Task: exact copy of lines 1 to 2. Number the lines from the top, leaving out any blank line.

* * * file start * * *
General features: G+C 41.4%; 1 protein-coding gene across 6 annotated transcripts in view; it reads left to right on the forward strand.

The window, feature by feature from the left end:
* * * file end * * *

General features: G+C 41.4%; 1 protein-coding gene across 6 annotated transcripts in view; it reads left to right on the forward strand.

The window, feature by feature from the left end: